However, whether or not a student has achieved a "passing" score will be a little tricky to determine. STAAR actually takes all the scores from a particular subject area (English, math, science and history) and combines them into one cumulative test score that determine whether or not a student will be allowed to graduate. There are four score levels: Unsatisfactory, Minimum, Satisfactory and Advanced. If a student scores too low on an EOC exam, NONE of that score will be used to count toward the cumulative score.
Unfortunately, the state of Texas legislature has not yet decided what range of scores will be for the exams. But, take the fictional numbers below to better understand the method that will be used to arrive at a cumulative score:

Pretend that the satisfactory score in science is 1000. A student taking all three scienceEOC exams (biology, chemistry and physics) must therefore earn a cumulative science score of 3000 to graduate. (That is, a satisfactory score of 1000 times three science EOC exams equals 3000).

Use these pretend ranges of scores for our student examples:

Unsatisfactory: Score below 900 on an EOC--Student did not meet minimum; scorewill not count.
Minimum: Score between 900-999--Student met minimum for use in cumulative score;score will count.
Satisfactory: Scores between 1000-1499--Student met standard; score will count.
Advanced: Scores 1500 or above--Student's score is advanced; score will count.
3000 total points are needed in science to pass.

STUDENT 1: Scores 1200 on biology; 800 on chemistry; 1100 on physics
The chemistry score of 800 did not meet the minimum score requirement and so cannot be used toward the cumulative score. The student's cumulative score is therefore 2300 (1200 plus 1100). This does not meet the cumulative score requirement for graduation 3000. Even if the student is passing all his classes, he must retake the chemistry EOC to graduate.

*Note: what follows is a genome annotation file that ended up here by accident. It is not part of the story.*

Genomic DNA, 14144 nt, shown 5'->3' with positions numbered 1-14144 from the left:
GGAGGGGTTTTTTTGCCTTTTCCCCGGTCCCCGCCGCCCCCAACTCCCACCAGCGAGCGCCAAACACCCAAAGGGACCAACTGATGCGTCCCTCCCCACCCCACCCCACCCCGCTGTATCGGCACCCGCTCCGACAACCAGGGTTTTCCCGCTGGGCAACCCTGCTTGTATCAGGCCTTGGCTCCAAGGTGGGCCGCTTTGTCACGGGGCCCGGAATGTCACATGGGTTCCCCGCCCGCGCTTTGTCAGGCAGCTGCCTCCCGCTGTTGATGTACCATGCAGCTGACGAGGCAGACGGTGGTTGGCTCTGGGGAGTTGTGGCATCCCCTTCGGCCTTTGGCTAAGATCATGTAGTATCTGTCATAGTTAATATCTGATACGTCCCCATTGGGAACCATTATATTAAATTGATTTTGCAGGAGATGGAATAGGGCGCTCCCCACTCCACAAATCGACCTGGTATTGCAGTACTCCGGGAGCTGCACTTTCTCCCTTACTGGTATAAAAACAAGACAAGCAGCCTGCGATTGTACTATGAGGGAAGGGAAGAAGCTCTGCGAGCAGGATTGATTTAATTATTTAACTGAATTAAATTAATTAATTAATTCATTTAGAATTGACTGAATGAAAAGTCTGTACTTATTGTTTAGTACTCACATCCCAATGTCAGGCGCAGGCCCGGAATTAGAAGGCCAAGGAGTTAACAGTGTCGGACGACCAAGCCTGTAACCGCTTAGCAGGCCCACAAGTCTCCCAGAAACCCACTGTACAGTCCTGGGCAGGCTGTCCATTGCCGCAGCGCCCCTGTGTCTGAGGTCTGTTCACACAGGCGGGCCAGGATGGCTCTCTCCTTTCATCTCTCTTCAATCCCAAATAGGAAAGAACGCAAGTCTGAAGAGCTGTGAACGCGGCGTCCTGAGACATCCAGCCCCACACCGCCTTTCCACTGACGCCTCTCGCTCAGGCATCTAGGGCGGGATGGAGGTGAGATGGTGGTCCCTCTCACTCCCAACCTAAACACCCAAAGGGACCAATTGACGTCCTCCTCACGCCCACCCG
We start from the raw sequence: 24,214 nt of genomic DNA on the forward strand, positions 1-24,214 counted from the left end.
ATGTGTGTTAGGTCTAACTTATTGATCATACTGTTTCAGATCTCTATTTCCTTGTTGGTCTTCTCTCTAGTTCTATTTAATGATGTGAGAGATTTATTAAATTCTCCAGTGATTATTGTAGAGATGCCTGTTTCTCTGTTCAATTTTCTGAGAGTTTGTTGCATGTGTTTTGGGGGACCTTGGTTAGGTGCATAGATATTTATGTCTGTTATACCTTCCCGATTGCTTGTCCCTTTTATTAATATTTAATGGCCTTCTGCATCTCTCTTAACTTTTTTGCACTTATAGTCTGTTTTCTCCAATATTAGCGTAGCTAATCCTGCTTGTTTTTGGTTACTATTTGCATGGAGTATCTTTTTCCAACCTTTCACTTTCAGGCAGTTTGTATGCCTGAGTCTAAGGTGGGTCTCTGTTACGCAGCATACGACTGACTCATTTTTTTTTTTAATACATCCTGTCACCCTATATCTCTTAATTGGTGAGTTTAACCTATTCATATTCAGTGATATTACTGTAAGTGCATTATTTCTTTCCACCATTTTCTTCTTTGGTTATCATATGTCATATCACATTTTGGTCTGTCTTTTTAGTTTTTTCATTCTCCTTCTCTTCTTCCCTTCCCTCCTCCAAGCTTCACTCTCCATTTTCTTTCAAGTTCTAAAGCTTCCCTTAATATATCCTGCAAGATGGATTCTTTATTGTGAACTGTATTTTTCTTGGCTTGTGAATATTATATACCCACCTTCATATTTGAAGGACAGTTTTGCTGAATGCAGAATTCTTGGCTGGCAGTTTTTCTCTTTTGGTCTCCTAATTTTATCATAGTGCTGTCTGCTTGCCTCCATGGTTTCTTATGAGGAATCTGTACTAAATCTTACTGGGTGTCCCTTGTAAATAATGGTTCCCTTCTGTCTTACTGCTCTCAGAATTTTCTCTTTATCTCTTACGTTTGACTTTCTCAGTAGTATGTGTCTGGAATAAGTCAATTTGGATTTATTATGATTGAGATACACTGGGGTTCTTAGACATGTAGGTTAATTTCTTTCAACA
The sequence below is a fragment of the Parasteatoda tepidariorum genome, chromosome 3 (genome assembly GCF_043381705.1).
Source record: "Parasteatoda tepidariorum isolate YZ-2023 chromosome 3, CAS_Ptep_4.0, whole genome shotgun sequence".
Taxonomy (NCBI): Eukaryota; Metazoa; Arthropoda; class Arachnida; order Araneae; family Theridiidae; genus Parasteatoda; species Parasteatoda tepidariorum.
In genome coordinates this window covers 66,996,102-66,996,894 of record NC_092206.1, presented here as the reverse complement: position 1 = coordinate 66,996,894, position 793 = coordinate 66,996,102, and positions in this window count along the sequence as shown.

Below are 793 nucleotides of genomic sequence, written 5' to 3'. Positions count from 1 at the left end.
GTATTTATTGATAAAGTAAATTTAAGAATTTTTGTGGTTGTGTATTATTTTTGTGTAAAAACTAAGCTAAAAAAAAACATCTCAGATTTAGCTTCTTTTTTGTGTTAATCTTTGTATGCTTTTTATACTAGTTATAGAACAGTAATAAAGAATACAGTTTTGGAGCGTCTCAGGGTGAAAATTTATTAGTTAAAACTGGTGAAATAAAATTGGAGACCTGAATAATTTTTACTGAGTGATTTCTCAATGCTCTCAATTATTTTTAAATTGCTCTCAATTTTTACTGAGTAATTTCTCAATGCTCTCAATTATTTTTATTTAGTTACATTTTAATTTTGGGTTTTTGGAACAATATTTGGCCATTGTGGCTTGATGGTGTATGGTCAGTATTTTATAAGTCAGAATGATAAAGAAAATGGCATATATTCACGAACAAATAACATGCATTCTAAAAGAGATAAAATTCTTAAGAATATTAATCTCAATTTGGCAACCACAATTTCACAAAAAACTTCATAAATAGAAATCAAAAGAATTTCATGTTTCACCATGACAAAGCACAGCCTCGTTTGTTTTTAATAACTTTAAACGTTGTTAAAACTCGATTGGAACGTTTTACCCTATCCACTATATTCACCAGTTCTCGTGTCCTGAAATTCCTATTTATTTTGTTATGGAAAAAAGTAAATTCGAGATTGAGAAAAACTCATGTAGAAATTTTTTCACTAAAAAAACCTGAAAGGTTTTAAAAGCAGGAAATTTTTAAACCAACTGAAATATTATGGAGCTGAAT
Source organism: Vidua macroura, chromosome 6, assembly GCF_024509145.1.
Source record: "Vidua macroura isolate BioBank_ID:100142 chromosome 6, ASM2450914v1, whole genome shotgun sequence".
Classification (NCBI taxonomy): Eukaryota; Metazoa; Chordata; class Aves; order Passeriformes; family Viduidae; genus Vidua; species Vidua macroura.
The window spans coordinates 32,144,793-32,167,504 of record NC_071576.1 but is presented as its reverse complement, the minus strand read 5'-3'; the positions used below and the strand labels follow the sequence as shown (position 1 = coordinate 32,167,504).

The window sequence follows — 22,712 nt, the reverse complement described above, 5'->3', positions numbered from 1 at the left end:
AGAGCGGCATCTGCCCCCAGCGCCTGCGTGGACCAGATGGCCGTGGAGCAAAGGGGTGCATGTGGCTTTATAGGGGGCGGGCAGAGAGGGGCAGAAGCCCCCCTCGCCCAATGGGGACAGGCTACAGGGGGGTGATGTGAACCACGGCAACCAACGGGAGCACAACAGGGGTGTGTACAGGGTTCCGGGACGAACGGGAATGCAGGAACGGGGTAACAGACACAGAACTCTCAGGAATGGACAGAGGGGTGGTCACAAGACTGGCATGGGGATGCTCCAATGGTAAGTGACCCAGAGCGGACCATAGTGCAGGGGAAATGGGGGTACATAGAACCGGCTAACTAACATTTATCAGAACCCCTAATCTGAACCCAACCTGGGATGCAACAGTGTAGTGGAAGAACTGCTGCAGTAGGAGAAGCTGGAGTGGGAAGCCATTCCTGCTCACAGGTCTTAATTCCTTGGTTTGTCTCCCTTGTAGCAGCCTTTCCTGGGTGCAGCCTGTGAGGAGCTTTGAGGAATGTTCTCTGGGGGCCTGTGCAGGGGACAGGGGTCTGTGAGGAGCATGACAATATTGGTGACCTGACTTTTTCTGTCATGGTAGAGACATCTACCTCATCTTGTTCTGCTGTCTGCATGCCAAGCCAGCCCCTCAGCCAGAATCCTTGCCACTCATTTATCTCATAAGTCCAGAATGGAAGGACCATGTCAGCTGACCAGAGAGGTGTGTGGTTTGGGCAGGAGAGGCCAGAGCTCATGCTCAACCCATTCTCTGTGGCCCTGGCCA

STUDENT 2: Scores 950 on biology; 1000 on chemistry; 900 on physics
The student met the score nimimum on all three EOC exams. However, even though all three tests scores will count, the student's cumulativge score is only 2850. Since this student did not meet the cumulative score requirement of 3000, she will have to retest in at least one subject to bring up her cumulative score.

STUDENT 3: Scores 950 on biology; 1200 on chemistry; 900 on physics
This student met the minimum on all three EOC assessments, so all three test scores will count. The student's cumulative score is 3050. The student does not have to retest because he has met the science cumulative score requirement for graduation.


Supporting Your Child
STAAR EOC exams will be challenging. Help your child stay on top of the material in all core classes by asking to see homework and discussing together at home the concepts your child is learning. Make sure your child knows you are interested and invested in what happens at school, and reinforce the message that school is a student's job. If your child's progress reports and six weeks grades are blow what you expect, require him or her to attend tutoring. On-going success in an EOC class will determine success on the EOC exam, so don't wait to get involved in your child's class work.

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In partnership with families and community, CISD will provide all students an exemplary education, preparing them to be successful, productive citizens.